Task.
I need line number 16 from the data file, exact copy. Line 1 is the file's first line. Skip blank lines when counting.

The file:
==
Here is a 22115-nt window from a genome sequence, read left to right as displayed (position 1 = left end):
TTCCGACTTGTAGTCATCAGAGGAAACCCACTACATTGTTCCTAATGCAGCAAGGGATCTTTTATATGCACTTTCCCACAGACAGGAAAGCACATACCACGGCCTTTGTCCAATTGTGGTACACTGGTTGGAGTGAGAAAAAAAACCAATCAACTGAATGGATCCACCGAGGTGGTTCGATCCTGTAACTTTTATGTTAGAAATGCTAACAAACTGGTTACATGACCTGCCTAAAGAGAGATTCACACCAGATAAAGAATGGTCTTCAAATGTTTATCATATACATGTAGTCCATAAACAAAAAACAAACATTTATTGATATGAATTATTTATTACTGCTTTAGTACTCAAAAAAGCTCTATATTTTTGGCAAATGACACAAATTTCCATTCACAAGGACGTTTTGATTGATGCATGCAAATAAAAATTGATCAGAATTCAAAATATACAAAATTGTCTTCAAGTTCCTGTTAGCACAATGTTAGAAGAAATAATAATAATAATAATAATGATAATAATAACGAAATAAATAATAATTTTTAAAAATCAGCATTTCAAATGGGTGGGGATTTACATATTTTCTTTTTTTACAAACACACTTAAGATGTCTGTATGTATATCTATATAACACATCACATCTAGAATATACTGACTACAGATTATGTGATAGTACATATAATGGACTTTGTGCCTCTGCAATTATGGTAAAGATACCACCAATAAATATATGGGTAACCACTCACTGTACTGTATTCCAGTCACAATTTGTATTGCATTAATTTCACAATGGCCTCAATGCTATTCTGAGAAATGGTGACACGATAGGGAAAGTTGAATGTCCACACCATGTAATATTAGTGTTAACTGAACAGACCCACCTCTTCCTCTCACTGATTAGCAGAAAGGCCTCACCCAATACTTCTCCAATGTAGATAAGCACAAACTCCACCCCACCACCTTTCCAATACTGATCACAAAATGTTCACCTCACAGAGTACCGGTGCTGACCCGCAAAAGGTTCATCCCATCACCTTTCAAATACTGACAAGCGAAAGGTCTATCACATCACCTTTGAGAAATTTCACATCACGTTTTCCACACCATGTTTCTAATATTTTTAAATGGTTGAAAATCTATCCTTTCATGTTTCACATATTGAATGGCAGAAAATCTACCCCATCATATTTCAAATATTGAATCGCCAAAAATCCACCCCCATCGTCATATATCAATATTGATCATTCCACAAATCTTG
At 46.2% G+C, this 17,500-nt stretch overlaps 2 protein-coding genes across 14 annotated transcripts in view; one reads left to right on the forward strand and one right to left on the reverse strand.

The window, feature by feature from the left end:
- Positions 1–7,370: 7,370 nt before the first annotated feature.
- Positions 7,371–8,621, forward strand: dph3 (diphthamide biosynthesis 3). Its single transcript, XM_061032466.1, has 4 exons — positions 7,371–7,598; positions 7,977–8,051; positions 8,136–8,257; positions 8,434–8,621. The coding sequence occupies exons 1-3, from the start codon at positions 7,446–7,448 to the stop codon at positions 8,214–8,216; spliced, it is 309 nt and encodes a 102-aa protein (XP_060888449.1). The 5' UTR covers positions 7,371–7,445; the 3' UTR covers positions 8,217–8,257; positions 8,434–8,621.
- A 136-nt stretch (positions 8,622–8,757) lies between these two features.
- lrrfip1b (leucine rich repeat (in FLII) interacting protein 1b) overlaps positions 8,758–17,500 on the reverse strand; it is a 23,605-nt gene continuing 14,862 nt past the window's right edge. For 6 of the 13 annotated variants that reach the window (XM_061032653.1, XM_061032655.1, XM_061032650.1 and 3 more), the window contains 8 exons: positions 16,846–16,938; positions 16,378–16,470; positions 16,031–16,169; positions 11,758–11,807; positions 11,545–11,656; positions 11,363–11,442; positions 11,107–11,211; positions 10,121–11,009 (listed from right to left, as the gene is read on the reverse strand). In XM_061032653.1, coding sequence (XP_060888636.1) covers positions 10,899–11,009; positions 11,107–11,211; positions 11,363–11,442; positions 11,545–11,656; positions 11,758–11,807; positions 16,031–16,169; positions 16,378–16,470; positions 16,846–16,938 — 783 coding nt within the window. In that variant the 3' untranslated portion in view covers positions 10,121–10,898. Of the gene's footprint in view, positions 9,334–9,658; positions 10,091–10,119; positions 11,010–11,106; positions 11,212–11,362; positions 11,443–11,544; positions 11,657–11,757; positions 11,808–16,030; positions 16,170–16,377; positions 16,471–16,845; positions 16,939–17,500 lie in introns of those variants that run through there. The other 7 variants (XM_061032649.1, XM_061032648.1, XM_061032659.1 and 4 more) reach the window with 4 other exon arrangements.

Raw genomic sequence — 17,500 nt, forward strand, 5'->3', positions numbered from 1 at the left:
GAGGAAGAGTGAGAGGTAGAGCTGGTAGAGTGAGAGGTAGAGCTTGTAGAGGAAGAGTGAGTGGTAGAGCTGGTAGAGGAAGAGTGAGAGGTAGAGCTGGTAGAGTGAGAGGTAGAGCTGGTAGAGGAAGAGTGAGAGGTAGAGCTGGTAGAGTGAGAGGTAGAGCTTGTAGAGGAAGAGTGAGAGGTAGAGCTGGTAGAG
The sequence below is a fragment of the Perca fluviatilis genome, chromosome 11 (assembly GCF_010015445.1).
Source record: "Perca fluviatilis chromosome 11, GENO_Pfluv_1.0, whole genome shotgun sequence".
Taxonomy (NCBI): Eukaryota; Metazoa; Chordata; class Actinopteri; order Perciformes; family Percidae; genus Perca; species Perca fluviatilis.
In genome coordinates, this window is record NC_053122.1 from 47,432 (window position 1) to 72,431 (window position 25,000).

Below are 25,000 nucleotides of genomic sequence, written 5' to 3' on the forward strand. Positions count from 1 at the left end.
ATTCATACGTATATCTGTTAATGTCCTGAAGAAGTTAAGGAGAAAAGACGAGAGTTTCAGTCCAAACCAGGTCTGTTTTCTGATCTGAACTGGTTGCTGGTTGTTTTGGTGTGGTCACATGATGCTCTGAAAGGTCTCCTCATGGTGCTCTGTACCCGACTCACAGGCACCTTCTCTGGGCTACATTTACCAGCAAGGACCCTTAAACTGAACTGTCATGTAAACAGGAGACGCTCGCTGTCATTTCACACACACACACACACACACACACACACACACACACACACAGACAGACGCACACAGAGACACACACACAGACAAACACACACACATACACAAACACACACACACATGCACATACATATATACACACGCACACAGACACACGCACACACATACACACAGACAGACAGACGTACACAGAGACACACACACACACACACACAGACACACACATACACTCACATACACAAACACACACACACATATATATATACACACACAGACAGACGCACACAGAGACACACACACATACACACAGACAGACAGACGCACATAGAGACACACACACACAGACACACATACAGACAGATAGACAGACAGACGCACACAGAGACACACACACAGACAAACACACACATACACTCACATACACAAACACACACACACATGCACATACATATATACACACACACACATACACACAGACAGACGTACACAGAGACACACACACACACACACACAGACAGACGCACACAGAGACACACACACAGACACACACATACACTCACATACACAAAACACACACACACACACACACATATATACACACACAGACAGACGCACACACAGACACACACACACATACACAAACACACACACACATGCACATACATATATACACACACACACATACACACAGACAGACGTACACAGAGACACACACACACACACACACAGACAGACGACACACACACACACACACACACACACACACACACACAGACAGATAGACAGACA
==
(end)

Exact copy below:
ATTCATACGTATATCTGTTAATGTCCTGAAGAAGTTAAGGAGAAAAGACGAGAGTTTCAGTCCAAACCAGGTCTGTTTTCTGATCTGAACTGGTTGCTGGTTGTTTTGGTGTGGTCACATGATGCTCTGAAAGGTCTCCTCATGGTGCTCTGTACCCGACTCACAGGCACCTTCTCTGGGCTACATTTACCAGCAAGGACCCTTAAACTGAACTGTCATGTAAACAGGAGACGCTCGCTGTCATTTCACACACACACACACACACACACACACACACACACACACACAGACAGACGCACACAGAGACACACACACAGACAAACACACACACATACACAAACACACACACACATGCACATACATATATACACACGCACACAGACACACGCACACACATACACACAGACAGACAGACGTACACAGAGACACACACACACACACACACAGACACACACATACACTCACATACACAAACACACACACACATATATATATACACACACAGACAGACGCACACAGAGACACACACACATACACACAGACAGACAGACGCACATAGAGACACACACACACAGACACACATACAGACAGATAGACAGACAGACGCACACAGAGACACACACACAGACAAACACACACATACACTCACATACACAAACACACACACACATGCACATACATATATACACACACACACATACACACAGACAGACGTACACAGAGACACACACACACACACACACAGACAGACGCACACAGAGACACACACACAGACACACACATACACTCACATACACAAAACACACACACACACACACACATATATACACACACAGACAGACGCACACACAGACACACACACACATACACAAACACACACACACATGCACATACATATATACACACACACACATACACACAGACAGACGTACACAGAGACACACACACACACACACACAGACAGACGACACACACACACACACACACACACACACACACACACAGACAGATAGACAGACA